Prana Yoga Studio, Point Cook (+61)411296442

What is yoga ?

“Yoga is a journey of the Self… through the Self… to the Self”   ~   Bhagavad Gita

“Yoga is stilling of the modifications of the mind field” ~ Patanjali

The word Yoga is derived from the Sanskrit root ‘yuj’ meaning to bind, join, to direct and concentrate one’s attention on, to use and apply. It also means union or communion.

Yoga is a system that recognises the multi-dimensional nature of the human person, and primarily relates to the nature and workings of the mind, based on experiential practice and self-enquiry.

In Yoga, the body, breath and mind are seen as a union of these multi-dimensional aspects of each and every human being. The system and various techniques of Yoga cultivate the experience of that union, leading to greater integration of being, internal peacefulness, and clarity of the mind. It is a system that is designed to cultivate health and happiness, and a greater sense of self-awareness and higher consciousness.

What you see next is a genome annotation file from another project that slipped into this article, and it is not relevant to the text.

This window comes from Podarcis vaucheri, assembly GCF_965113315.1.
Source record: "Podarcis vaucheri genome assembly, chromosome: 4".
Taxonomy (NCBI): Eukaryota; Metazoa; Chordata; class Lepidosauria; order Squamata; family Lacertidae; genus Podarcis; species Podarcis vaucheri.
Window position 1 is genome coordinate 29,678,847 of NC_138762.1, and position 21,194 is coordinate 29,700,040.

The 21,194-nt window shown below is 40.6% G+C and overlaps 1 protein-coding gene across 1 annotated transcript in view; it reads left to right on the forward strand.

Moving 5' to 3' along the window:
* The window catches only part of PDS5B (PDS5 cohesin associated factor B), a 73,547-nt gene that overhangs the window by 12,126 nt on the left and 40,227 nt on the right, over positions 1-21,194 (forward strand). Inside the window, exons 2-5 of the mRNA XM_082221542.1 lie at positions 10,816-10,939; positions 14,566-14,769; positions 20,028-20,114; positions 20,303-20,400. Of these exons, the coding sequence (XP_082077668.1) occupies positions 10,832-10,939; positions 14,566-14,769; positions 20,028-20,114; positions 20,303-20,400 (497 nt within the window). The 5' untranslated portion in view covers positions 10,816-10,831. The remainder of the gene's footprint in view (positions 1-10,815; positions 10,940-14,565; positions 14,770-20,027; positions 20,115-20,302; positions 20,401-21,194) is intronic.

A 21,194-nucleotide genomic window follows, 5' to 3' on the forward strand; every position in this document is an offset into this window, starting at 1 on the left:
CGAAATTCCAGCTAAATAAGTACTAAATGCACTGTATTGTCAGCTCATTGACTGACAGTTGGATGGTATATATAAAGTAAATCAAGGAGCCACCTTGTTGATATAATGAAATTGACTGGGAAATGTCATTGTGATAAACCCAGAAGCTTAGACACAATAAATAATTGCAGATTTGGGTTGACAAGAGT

Types of Yoga

The four paths of Yoga: There are four traditional schools of Yoga, and these are:

  1. Jnana Yoga: Jnana Yoga is the path of knowledge, wisdom, introspection and contemplation. It involves deep exploration of the nature of our being by systematically exploring and setting aside false identities.
  2. Bhakti Yoga: Bhakti Yoga is the path of devotion, emotion, love, compassion, and service to God and others. All actions are done in the context of remembering the Divine.
  3. Karma Yoga: Karma Yoga is the path of action, service to others, mindfulness, and remembering the levels of our being while fulfilling our actions or karma in the world.
  4. Raja Yoga: Raja Yoga is a comprehensive method that emphasizes meditation, while encompassing the whole of Yoga. It directly deals with the encountering and transcending thoughts of the mind. The Patanjali Yoga Sutras gives a complete understanding of Raja Yoga

Integration of Hatha Yoga: In the text Hatha Yoga Pradipika, Hatha Yoga (often called “physical yoga”) is described as also related to Kundalini Yoga. It also explains that the purpose of Hatha Yoga is Raja Yoga. Thus, we can easily see the relationship of Hatha Yoga and Kundalini Yoga as being parts or aspects of Raja Yoga, which is one of the traditional four paths of Yoga.